The illustrations in Stephanie Hewitt’s LUNA LOVES BISCUITS are vibrant, eye-catching, and have a good sense of humor– all the backgrounds and characters are bright and colorful, purposely making the solid black Luna stand out in an amusing way. Kids will want to enter the tilty house on Tumble Lane and they’ll love “smelly” Ollie and his funny sideways smile. But most of all, they’ll want to cuddle Luna with her happy facial expressions, cutely protruding tongue, and “curly, wurly” fur, and her dilemma will seem familiar to them: should Luna listen to her mischievous friend Ollie and do something she knows she shouldn’t, or live by the moral lessons taught to her by her (parental stand-in) owner, Lilly? LUNA LOVES BISCUITS solves this in a fun, not-preachy way, and ends with a pleasant reward for our cuddly heroine, who promptly starts dreaming about what other mischief she can get herself into.
The charm of the story and illustrations notwithstanding, the actual telling of Luna’s tale could use some shaping and editing. Introducing the character of Luke, Lilly’s brother, by name and with his own illustration and then not using him in the story feels like a missed opportunity, and showing Luke and Lilly with Ollie before we see them with Luna was visually confusing. The sequence of introducing Ollie, his sneaky plans, and Luna’s love for biscuits seems out of order and doesn’t follow well; also, Hewitt initially identifies Ollie as the one who gives Luna sneaky ideas, but in the body of the story, it is Luna herself who comes up with it. Another missed opportunity is the “treasure map of ideas” that is introduced as a visual, but then not followed through. With such an intriguing concept, the reader will want to see some of the fun plans played out in the text/action, but instead we just jump straight to the resolution and moral of the story. While the use of rhyming words is quite fun– “cheeky, sneaky” and “creaky, leaky”, for example– there’s some text repetition in the story that doesn’t seem designed to clarify the ideas for young readers, instead just seeming a bit sloppy and unintentional. With early reading books such as LUNA LOVES BISCUITS, every word carries weight and needs to move the story forward with precision and purpose; Hewitt could use some more shaping of the prose.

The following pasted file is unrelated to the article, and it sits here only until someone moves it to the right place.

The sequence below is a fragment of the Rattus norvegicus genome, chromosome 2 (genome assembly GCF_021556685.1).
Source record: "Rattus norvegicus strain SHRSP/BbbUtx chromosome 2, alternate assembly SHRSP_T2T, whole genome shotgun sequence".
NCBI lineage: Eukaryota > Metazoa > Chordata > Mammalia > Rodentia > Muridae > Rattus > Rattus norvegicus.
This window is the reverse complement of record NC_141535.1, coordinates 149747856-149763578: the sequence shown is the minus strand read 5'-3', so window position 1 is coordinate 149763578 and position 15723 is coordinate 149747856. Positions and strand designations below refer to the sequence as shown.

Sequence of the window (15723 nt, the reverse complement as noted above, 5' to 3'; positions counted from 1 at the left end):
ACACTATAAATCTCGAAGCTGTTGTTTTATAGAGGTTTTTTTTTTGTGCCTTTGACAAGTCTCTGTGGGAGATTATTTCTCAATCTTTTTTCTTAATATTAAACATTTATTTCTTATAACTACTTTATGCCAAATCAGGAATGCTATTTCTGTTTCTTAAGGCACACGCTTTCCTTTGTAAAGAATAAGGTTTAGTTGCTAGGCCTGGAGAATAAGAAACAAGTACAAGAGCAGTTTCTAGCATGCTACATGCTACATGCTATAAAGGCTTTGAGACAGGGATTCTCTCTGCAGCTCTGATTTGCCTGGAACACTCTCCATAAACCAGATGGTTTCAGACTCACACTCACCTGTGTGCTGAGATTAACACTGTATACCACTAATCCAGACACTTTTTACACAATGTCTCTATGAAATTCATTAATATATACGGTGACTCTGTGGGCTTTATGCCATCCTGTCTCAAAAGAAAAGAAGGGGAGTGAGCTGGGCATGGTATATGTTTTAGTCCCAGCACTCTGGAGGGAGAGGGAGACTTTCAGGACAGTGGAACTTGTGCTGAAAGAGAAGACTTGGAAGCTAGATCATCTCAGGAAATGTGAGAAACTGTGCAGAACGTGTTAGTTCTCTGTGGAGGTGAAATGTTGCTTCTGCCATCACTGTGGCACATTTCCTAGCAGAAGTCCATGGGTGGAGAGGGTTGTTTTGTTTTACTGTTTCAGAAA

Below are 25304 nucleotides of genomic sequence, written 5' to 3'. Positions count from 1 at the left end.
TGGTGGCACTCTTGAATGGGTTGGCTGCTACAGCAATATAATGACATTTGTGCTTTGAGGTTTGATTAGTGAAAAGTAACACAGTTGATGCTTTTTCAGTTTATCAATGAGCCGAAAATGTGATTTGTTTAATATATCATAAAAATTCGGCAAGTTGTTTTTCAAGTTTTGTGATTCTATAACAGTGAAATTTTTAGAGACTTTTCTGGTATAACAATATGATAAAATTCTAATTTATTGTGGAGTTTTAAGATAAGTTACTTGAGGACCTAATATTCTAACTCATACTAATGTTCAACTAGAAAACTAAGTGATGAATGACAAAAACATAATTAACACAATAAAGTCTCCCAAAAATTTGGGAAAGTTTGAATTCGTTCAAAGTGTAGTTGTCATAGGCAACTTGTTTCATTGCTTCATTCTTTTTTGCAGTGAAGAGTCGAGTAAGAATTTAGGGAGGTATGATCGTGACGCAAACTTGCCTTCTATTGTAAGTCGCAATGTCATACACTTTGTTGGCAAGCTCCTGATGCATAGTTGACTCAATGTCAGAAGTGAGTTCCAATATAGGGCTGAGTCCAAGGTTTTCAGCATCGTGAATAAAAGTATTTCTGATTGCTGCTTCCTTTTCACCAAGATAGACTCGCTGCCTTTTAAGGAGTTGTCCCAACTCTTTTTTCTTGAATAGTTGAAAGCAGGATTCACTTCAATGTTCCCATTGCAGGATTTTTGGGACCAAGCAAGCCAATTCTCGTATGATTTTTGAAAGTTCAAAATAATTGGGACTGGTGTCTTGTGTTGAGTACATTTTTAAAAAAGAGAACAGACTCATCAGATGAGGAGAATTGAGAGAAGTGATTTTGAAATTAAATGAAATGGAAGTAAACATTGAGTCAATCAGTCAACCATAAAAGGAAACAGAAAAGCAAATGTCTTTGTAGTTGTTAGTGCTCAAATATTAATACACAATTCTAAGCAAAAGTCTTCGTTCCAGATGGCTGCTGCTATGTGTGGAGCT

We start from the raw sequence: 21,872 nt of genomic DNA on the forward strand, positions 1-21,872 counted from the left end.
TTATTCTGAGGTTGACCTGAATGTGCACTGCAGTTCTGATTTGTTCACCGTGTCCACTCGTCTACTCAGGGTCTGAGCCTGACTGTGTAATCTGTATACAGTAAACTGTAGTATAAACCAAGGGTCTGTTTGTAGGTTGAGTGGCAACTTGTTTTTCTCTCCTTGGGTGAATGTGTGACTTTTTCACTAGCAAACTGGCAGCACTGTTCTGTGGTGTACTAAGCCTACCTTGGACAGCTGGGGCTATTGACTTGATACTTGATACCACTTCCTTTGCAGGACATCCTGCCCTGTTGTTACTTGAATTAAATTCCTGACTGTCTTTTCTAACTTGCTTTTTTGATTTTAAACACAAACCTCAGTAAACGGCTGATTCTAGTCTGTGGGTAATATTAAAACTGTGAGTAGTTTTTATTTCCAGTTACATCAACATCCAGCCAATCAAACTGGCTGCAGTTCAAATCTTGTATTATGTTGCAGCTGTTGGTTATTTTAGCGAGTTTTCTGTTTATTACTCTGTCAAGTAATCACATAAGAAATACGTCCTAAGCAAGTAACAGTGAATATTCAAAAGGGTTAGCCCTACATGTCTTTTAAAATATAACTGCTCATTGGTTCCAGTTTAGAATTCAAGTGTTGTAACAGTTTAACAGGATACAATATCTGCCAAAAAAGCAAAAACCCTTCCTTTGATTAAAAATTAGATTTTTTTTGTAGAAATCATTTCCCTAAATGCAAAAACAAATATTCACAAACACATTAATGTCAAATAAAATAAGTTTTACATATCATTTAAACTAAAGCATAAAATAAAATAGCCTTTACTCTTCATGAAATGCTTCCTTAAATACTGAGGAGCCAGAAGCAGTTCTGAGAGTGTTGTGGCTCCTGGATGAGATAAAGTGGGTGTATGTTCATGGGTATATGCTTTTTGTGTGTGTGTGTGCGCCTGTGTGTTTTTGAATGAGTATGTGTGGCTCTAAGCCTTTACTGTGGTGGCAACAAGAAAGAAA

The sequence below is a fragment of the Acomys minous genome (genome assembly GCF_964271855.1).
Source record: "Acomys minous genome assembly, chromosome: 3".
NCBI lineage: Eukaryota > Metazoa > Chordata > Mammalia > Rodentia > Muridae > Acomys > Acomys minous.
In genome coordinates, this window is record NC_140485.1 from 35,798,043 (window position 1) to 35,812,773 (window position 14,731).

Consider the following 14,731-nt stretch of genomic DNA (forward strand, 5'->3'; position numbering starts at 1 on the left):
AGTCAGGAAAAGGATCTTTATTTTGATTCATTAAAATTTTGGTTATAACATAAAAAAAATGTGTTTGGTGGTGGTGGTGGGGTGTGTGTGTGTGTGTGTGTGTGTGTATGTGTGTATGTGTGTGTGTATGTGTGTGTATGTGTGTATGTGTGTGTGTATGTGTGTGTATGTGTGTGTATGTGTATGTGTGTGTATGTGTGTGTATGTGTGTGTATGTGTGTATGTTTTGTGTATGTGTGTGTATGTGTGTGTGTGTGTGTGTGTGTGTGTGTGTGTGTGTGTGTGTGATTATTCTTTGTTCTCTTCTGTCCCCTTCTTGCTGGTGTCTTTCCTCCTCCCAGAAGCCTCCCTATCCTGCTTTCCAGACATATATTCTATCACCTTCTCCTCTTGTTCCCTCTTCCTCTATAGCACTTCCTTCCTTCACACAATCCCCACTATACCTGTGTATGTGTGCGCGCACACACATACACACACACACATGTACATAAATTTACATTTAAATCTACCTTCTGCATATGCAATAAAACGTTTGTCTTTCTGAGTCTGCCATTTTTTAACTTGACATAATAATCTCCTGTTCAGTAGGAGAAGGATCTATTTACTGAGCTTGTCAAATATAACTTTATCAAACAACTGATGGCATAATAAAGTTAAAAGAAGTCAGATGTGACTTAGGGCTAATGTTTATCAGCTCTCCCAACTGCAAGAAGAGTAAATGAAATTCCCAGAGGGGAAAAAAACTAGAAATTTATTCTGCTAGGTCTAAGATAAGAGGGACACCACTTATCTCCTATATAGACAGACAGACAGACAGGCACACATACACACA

Sweet illustrations and a charming main (dog) character who learns a good lesson balance out the uneven and sometimes confusing prose in the children’s illustrated book, LUNA LOVES BISCUITS.